CHANCE News 1.09
              (7 Nov to 13 Nov 1992)

Prepared by Laurie Snell

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>>>>>==========>> Mostly medical news this week. I couldn't even find out if the LA Rams continued their 12 game coin tossing streak. Your money matter. Wall Street Journal Nov 10 John R. Dorfman An account of the next round choices in the continuing contest between the Dartboard portfolio and professional investors. "Professional investors outperformed a randomly selected dartboard portfolio in the contest that ended Oct. 30 -- redeeming the honor of the pros, who had lost out to the darts in the previous four outings. Professional stock pickers now lead the forces of chance 16-13 after a series of 29 overlapping six-month contests" <<<========<<

>>>>>==========>> An old article but one that came up in discussion of this weeks news on breast cancer studies. Better Odds; Faulty Math Heightens Fears of Breast Cancer. The New York Times, 15 May 1992, Sec 4 Page 2 This article discusses some problems with American Cancer Society often quoted statement that the odds of getting breast cancer are 1 in 9. It turns out that this means that the probability of getting breast cancer sometime between birth and 85 is 1/9. (The more recent 1 in 8 comes from increasing the 85 to an even larger number.) The article argues for taking age into account since this cancer is most common in older women. Obviously, family history is also relevant. <<<========<<

>>>>>==========>> Mammogram benefits questioned in study. Los Angeles Times; Nov 14, 1992; Part A page 27 Report of a study to appear in the Canadian Medical Assn. Journal on the effect of mammogram screening for breast cancer. This study looked at two groups of women with no history of breast cancer: more than 50,000 ages 40 to 49 and almost 40,000 in the 50-59 age range. Both age groups were randomly divided, with half of each group receiving annual mammograms plus physical breast examination and the remainder given physical exams only. All were encouraged to perform monthly breast self-examinations. In the younger group more women from the mammogram group had died of cancer after seven years -- 38 compared to 28 but the difference was not considered significant. For women ages 50 to 59, the addition of mammography more than doubled the number of breast cancers detected compared to physical exam alone but at seven years, the total number of deaths from breast cancer was virtually the same -- 38 among women who had received regular mammograms and 39 among those who did not have the X-rays. <<<========<<

>>>>>==========>> Study finds many heterosexuals are ignoring serious risk of AIDS. The New York Times; 13 Nov 1992 A16 An account in this weeks Science of a survey carried out by Joseph Catania of more then 10,000 Americans questioned by phone about their sexual practices. The study found that heterosexuals do not behave as if they consider themselves to be at risk for AIDS and Catania warns that the United States could develop an AIDS picture similar to that of Africa, where 75 percent of all AIDS patients are heterosexual. <<<========<<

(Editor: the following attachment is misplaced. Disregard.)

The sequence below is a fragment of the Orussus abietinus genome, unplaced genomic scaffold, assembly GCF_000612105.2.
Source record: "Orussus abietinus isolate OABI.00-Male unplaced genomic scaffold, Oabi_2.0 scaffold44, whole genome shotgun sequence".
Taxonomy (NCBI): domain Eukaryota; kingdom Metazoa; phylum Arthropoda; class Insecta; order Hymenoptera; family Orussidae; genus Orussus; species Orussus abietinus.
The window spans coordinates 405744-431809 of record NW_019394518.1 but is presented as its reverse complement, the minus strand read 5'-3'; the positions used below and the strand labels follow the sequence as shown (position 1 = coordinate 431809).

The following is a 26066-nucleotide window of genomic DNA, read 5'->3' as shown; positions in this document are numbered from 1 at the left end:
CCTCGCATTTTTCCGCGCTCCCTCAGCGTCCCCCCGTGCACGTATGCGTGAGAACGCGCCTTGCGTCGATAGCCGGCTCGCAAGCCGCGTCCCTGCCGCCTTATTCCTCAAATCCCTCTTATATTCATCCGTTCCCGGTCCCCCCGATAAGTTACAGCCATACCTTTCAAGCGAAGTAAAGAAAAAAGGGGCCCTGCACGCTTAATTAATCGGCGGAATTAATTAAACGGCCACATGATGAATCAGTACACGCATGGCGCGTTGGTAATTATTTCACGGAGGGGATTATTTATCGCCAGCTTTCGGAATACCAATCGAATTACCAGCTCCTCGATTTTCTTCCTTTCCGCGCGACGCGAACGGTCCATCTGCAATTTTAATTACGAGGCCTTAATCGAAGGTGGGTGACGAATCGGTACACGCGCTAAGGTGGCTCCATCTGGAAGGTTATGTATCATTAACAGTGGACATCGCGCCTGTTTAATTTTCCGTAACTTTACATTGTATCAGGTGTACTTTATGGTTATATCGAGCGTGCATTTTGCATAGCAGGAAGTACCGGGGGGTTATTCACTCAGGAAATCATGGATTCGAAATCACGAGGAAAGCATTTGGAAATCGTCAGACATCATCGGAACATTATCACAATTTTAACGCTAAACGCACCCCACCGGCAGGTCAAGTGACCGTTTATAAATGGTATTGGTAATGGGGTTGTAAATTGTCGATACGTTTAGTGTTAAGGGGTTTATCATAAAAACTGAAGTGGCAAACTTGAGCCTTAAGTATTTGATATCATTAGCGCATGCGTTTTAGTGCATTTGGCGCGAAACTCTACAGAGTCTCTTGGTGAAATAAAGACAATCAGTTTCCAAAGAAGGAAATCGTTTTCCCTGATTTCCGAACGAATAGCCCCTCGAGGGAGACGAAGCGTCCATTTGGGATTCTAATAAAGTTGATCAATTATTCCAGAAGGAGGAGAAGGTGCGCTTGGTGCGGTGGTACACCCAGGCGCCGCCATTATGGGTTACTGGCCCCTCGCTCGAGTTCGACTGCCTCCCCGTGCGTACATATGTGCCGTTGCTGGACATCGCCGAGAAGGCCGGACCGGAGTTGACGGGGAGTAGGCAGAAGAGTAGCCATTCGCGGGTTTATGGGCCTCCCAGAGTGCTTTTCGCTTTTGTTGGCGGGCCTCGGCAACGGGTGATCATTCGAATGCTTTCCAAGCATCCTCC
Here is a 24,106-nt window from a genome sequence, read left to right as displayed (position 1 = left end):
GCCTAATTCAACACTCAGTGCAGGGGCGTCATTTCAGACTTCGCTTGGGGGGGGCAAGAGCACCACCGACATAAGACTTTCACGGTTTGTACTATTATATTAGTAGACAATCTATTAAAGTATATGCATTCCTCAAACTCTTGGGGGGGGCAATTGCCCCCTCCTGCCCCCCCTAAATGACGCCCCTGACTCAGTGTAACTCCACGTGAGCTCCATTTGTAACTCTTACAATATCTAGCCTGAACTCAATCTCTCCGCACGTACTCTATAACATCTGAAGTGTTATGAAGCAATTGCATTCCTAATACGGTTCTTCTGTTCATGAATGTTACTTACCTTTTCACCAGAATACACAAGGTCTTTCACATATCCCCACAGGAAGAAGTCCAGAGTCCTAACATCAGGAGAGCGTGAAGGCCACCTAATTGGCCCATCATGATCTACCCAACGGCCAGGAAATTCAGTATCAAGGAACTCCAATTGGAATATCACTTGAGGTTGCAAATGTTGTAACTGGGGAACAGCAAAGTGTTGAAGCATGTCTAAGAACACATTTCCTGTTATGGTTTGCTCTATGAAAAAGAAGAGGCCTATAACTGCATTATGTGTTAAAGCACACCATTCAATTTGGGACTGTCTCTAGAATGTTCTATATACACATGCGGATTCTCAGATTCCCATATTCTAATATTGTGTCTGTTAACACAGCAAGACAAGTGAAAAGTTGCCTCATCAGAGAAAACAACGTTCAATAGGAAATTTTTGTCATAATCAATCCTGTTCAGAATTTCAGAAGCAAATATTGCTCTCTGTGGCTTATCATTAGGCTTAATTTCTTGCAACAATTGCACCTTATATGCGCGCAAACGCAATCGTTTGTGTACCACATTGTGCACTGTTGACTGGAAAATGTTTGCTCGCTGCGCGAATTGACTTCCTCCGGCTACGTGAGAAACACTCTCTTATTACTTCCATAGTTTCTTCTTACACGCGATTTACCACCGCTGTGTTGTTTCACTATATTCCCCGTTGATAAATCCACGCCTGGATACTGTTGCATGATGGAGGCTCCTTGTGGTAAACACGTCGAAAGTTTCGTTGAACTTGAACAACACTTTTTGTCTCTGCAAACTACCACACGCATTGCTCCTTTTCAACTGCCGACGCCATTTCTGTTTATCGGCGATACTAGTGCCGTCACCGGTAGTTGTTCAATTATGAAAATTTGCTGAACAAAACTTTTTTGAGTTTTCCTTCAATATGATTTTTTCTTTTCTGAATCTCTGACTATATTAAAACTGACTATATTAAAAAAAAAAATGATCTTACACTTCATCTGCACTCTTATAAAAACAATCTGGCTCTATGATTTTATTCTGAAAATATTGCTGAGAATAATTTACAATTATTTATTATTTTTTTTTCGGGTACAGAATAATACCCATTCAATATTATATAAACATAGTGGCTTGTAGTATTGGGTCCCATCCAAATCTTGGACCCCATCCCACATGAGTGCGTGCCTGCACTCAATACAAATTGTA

>>>>>==========>> Study sees excess in x-rays of heart. The New York Times, 11 Nov 1992, A16 Lawrence K. Altman Report of a study reported this week in the Journal of the American Medical Association which concludes that about half the special x-ray procedures (coronary angiograms) to examine the heart are unnecessary or could be safely put off for long periods. The study followed the history of 171 patients who were referred for a second opinion as to whether they needed an angiogram. Not a very big study. <<<========<<

>>>>>==========>> Edge of the Chasm -- AIDS comes to Asia. The New York Times, 8 Nov 1992, Sec 1 page 1 Philip Shenon A long and depressing account of the rapid spread of AIDS in Asia. "Conservative estimates suggest that by the end of the decade, the H.I.V virus will infect more than one million Asians each year, more than in the rest of the world combined." The World Health Organization reports that more than three quarters of all H.I.V. infections now develop from heterosexual encounters. Even though it is estimated that over a million people in India alone are now infected with H.I.V. virus the death toll in Asia so far is thought to be less than 15,000 making the disease an invisible threat. <<<========<<

>>>>>==========>> The viewpoint section of the 7 Nov. 1992 Lancet features two opposing views of the current national clinical trials study to see if Tomixifen can prevent breast cancer. Socioeconomic status and risk for substandard medical care. H. Burstin, S. Lipsitz, and T. A. Brennan Journal of American Medical Association 4 Nov 1992, Vol 268. No. 17. This article and another similar article in the same journal seemed to have been timed to come out on election day. Rates of medical injury and substandard care by gender, race, income, and payer status were developed from reviews of 30,195 medical records in New York in 1984. In a univariable analyses Black patients or patients with low income seemed to be at a higher risk for substandard care but a multivariable analyses revealed that these were not independently associated with risk and differences can be accounted for by level of insurance -- the uninsured are at risk for substandard care. !!!!!!!!!!!!!!!!!!!!!!!!!!!!!!!!!!!!!!!!!!!!!!!!!!!!!! CHANCE News 1.09 (7 Nov to 13 Nov 1992) !!!!!!!!!!!!!!!!!!!!!!!!!!!!!!!!!!!!!!!!!!!!!!!!!!!!!!! Please send suggestions to: jlsnell@dartmouth.edu